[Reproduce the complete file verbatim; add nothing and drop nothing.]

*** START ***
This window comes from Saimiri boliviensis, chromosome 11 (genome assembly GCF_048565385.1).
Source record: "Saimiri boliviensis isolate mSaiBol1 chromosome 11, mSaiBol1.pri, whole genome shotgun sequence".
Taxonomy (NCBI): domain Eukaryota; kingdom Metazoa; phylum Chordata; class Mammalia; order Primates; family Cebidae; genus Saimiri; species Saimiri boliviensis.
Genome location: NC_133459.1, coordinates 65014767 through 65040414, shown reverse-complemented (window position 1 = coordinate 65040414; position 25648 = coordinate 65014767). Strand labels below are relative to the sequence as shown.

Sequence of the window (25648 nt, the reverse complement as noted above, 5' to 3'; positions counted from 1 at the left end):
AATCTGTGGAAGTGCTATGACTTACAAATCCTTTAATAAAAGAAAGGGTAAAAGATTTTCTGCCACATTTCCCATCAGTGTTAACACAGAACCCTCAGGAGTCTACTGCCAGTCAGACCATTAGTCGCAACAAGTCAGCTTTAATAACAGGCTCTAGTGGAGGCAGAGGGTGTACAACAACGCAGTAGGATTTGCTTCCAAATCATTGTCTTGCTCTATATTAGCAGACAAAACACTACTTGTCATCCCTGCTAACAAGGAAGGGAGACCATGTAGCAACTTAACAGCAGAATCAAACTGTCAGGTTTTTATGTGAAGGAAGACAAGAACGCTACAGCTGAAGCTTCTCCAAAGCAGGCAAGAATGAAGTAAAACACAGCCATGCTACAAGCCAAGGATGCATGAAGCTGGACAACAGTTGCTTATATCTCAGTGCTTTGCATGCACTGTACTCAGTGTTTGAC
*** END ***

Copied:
This window comes from Saimiri boliviensis, chromosome 11 (genome assembly GCF_048565385.1).
Source record: "Saimiri boliviensis isolate mSaiBol1 chromosome 11, mSaiBol1.pri, whole genome shotgun sequence".
Taxonomy (NCBI): domain Eukaryota; kingdom Metazoa; phylum Chordata; class Mammalia; order Primates; family Cebidae; genus Saimiri; species Saimiri boliviensis.
Genome location: NC_133459.1, coordinates 65014767 through 65040414, shown reverse-complemented (window position 1 = coordinate 65040414; position 25648 = coordinate 65014767). Strand labels below are relative to the sequence as shown.

Sequence of the window (25648 nt, the reverse complement as noted above, 5' to 3'; positions counted from 1 at the left end):
AATCTGTGGAAGTGCTATGACTTACAAATCCTTTAATAAAAGAAAGGGTAAAAGATTTTCTGCCACATTTCCCATCAGTGTTAACACAGAACCCTCAGGAGTCTACTGCCAGTCAGACCATTAGTCGCAACAAGTCAGCTTTAATAACAGGCTCTAGTGGAGGCAGAGGGTGTACAACAACGCAGTAGGATTTGCTTCCAAATCATTGTCTTGCTCTATATTAGCAGACAAAACACTACTTGTCATCCCTGCTAACAAGGAAGGGAGACCATGTAGCAACTTAACAGCAGAATCAAACTGTCAGGTTTTTATGTGAAGGAAGACAAGAACGCTACAGCTGAAGCTTCTCCAAAGCAGGCAAGAATGAAGTAAAACACAGCCATGCTACAAGCCAAGGATGCATGAAGCTGGACAACAGTTGCTTATATCTCAGTGCTTTGCATGCACTGTACTCAGTGTTTGAC